I live in a very digital world. Texting, email, Twitter and Facebook – along with Flipboard and OmniFocus online and Evernote and Hulu. I read more TIME magazine content online now than I do with the hard copy that comes in my mailbox every Saturday.
I get my news online, I communicate online.
I think I manage it well.
Or at least I thought I did.
To be honest, I think there was a time – not too long ago – when I did manage all these communication tools fairly easily. I multi-tasked, often all day long, and it worked.
But lately, not so much.
Okay, honestly? Not at all.
I forget more things than I remember. I have so many lists and plans and ideas and services and appointments in my head and on my various organizational tools that I live in some sort of vague, chaotic swirl. I get by just fine; I function, I show up, things get done…but I’m forgetting way too much content.
So all of you who said it’s not possible to multi-task effectively? Well, I think you were wrong about me a few years ago.
But now? I think you’re right.
|What did they call this?|
Tonight, dinner was a delicious pot of beef stew – cooked from scratch yesterday. No seasoning packets, no recipe; just browned meat and onions and garlic in a splash of olive oil, bits and pieces of seasonings – salt, pepper, red pepper, maybe something else (I DON’T REMEMBER!), then potatoes in generous hunks, skin still on. Carrots – the old-fashioned kind that come long and pointed and need peeling – chunked with my old Pampered Chef Crinkle Cutter thing (which used to have some other name, didn’t it? Anybody remember what they called it in the 90’s?) and celery, trimmed in tiny U-shaped bits of crunch. I created this meal, putting together ingredients that I know from experience will work together, trying a few new bits and pieces, judging the timing by eye and smell.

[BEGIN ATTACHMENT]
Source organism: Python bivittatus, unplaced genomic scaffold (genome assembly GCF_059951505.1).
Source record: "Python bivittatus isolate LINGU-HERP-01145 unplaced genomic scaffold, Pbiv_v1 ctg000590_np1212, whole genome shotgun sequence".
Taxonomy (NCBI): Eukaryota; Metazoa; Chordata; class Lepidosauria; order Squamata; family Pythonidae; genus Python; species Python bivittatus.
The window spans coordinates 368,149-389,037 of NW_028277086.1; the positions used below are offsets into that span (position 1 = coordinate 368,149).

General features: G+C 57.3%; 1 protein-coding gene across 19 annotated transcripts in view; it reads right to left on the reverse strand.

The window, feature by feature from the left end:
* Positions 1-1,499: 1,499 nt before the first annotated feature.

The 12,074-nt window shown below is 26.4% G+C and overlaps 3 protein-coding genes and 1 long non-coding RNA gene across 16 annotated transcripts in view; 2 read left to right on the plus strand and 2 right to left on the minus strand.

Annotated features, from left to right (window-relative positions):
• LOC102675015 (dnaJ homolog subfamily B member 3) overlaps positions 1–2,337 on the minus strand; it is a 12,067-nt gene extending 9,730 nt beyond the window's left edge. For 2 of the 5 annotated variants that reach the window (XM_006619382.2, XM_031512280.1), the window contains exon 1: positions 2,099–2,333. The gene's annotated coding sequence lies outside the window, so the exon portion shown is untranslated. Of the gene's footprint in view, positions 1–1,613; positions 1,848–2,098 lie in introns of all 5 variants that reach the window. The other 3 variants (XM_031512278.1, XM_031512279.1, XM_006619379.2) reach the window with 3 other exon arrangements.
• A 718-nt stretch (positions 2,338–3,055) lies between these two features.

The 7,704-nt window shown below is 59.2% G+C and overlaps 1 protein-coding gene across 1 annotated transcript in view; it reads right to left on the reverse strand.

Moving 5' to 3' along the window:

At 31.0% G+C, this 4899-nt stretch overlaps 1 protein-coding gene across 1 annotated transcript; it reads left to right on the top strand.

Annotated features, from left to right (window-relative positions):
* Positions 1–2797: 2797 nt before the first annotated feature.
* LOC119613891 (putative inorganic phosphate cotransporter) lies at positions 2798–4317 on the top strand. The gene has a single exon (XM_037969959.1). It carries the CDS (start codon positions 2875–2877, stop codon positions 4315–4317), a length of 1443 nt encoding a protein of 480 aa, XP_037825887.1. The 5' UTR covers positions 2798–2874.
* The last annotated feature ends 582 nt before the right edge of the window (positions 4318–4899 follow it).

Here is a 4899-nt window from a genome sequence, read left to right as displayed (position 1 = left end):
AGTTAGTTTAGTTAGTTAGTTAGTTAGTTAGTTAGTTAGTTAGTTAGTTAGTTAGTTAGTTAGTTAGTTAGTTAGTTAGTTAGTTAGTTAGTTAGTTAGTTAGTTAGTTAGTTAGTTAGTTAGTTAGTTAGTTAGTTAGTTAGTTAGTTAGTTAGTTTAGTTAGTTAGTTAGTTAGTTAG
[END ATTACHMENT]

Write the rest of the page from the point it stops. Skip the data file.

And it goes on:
David came in to help make biscuits; not the delicious, frozen ones that Pillsbury has perfected, but the sticky mess you get mixing Bisquick and milk. Biscuits that come out ragged, with jagged edges and uneven browning, created with quirky personalities, big and small and every size in between, rolled between my thirteen-year-old’s freshly washed hands that seem ten years bigger than they ought to be.
And brownies – this recipe, new to me, courtesy of my friend Brandee – no mix, no easy add-eggs-oil-and-water package, but assemble-all-the-ingredients-yourself work, digging out the butter and sugar and flour and baking powder and eggs and cocoa from the cupboards and whipping it all together to create chocolate.
And over it all, the voice of Garrison Keillor and his troupe of Prairie Home Companion actors and musicians. I think there is something so unique and beautiful about these stories and songs that have shaped my Saturday nights for years; the Lutheran love for Jesus mixed with a sly liberal leaning, stories that have history and private jokes and the rich, sonorous tone of this voice that strikes my ear and reminds me of something about my life that I too often forget.
The confidence I carry in my kitchen, focused on preparing food for the ones I love, is matched only by the comfort I feel sitting in front of my piano. These acts of creation are vibrant and wholly, completely tangible; they exist. I listen to stories and songs and move, timing my turns in the triangle between counter, oven and sink, and I make things.
The simplicity of this thing that brings me such joy, leaving me so content – it is speaking to me.
This is you.
Not Twitter or Facebook or email; not even blogging, not planning and uploading this and downloading that. That is not me.
This, here, now. Home. Simple acts of creation and love. A meal shared across a table with others who slog through the same hours. Hands held. Stories told.
Funny, the things you learn when you take a minute to listen.